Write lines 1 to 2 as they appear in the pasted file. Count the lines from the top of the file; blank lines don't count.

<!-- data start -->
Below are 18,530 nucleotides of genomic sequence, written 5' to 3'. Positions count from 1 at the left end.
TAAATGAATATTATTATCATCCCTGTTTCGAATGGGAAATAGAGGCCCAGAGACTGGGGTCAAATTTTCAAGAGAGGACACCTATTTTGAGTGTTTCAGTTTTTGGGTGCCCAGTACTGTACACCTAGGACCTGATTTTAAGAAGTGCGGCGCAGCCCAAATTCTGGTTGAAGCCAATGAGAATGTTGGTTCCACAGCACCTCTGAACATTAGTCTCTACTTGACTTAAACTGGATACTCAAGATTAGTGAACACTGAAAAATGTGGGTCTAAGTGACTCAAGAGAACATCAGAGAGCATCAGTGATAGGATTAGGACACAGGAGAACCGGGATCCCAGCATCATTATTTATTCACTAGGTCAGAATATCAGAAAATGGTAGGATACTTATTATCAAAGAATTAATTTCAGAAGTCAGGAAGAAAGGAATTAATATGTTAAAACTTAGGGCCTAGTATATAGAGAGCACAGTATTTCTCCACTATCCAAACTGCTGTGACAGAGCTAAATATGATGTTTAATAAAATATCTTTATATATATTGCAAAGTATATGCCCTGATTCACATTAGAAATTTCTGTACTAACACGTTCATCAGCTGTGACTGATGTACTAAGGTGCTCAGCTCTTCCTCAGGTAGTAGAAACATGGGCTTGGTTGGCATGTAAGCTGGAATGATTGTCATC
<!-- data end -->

Below are 18,530 nucleotides of genomic sequence, written 5' to 3'. Positions count from 1 at the left end.
TAAATGAATATTATTATCATCCCTGTTTCGAATGGGAAATAGAGGCCCAGAGACTGGGGTCAAATTTTCAAGAGAGGACACCTATTTTGAGTGTTTCAGTTTTTGGGTGCCCAGTACTGTACACCTAGGACCTGATTTTAAGAAGTGCGGCGCAGCCCAAATTCTGGTTGAAGCCAATGAGAATGTTGGTTCCACAGCACCTCTGAACATTAGTCTCTACTTGACTTAAACTGGATACTCAAGATTAGTGAACACTGAAAAATGTGGGTCTAAGTGACTCAAGAGAACATCAGAGAGCATCAGTGATAGGATTAGGACACAGGAGAACCGGGATCCCAGCATCATTATTTATTCACTAGGTCAGAATATCAGAAAATGGTAGGATACTTATTATCAAAGAATTAATTTCAGAAGTCAGGAAGAAAGGAATTAATATGTTAAAACTTAGGGCCTAGTATATAGAGAGCACAGTATTTCTCCACTATCCAAACTGCTGTGACAGAGCTAAATATGATGTTTAATAAAATATCTTTATATATATTGCAAAGTATATGCCCTGATTCACATTAGAAATTTCTGTACTAACACGTTCATCAGCTGTGACTGATGTACTAAGGTGCTCAGCTCTTCCTCAGGTAGTAGAAACATGGGCTTGGTTGGCATGTAAGCTGGAATGATTGTCATC